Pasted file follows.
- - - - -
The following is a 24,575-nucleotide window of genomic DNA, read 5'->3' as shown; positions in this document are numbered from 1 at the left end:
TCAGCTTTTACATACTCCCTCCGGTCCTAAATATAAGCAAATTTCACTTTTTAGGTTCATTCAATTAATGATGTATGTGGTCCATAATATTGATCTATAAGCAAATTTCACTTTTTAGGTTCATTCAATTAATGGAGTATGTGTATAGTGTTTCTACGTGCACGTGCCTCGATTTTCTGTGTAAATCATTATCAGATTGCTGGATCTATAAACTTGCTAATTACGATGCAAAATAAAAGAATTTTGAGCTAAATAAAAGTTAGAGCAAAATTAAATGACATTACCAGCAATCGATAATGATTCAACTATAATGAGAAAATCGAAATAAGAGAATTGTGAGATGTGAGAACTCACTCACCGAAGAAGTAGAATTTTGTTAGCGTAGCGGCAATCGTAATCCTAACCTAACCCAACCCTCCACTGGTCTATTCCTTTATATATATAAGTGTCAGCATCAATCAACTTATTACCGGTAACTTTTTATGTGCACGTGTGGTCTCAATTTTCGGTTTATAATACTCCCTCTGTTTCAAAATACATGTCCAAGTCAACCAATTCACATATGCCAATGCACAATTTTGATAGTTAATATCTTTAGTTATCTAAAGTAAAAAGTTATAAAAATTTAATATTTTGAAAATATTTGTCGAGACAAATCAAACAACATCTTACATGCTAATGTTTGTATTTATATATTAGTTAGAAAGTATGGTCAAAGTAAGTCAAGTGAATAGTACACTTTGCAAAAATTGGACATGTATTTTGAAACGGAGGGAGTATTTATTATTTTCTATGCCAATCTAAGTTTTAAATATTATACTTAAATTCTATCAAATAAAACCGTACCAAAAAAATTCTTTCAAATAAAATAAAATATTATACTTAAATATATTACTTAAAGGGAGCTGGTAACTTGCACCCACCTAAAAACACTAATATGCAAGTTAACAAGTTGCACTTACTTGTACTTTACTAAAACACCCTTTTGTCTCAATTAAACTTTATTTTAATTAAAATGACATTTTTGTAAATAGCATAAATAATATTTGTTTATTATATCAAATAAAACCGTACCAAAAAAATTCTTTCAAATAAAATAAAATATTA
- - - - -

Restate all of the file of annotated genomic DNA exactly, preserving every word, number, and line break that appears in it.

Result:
The following is a 24,575-nucleotide window of genomic DNA, read 5'->3' as shown; positions in this document are numbered from 1 at the left end:
TCAGCTTTTACATACTCCCTCCGGTCCTAAATATAAGCAAATTTCACTTTTTAGGTTCATTCAATTAATGATGTATGTGGTCCATAATATTGATCTATAAGCAAATTTCACTTTTTAGGTTCATTCAATTAATGGAGTATGTGTATAGTGTTTCTACGTGCACGTGCCTCGATTTTCTGTGTAAATCATTATCAGATTGCTGGATCTATAAACTTGCTAATTACGATGCAAAATAAAAGAATTTTGAGCTAAATAAAAGTTAGAGCAAAATTAAATGACATTACCAGCAATCGATAATGATTCAACTATAATGAGAAAATCGAAATAAGAGAATTGTGAGATGTGAGAACTCACTCACCGAAGAAGTAGAATTTTGTTAGCGTAGCGGCAATCGTAATCCTAACCTAACCCAACCCTCCACTGGTCTATTCCTTTATATATATAAGTGTCAGCATCAATCAACTTATTACCGGTAACTTTTTATGTGCACGTGTGGTCTCAATTTTCGGTTTATAATACTCCCTCTGTTTCAAAATACATGTCCAAGTCAACCAATTCACATATGCCAATGCACAATTTTGATAGTTAATATCTTTAGTTATCTAAAGTAAAAAGTTATAAAAATTTAATATTTTGAAAATATTTGTCGAGACAAATCAAACAACATCTTACATGCTAATGTTTGTATTTATATATTAGTTAGAAAGTATGGTCAAAGTAAGTCAAGTGAATAGTACACTTTGCAAAAATTGGACATGTATTTTGAAACGGAGGGAGTATTTATTATTTTCTATGCCAATCTAAGTTTTAAATATTATACTTAAATTCTATCAAATAAAACCGTACCAAAAAAATTCTTTCAAATAAAATAAAATATTATACTTAAATATATTACTTAAAGGGAGCTGGTAACTTGCACCCACCTAAAAACACTAATATGCAAGTTAACAAGTTGCACTTACTTGTACTTTACTAAAACACCCTTTTGTCTCAATTAAACTTTATTTTAATTAAAATGACATTTTTGTAAATAGCATAAATAATATTTGTTTATTATATCAAATAAAACCGTACCAAAAAAATTCTTTCAAATAAAATAAAATATTA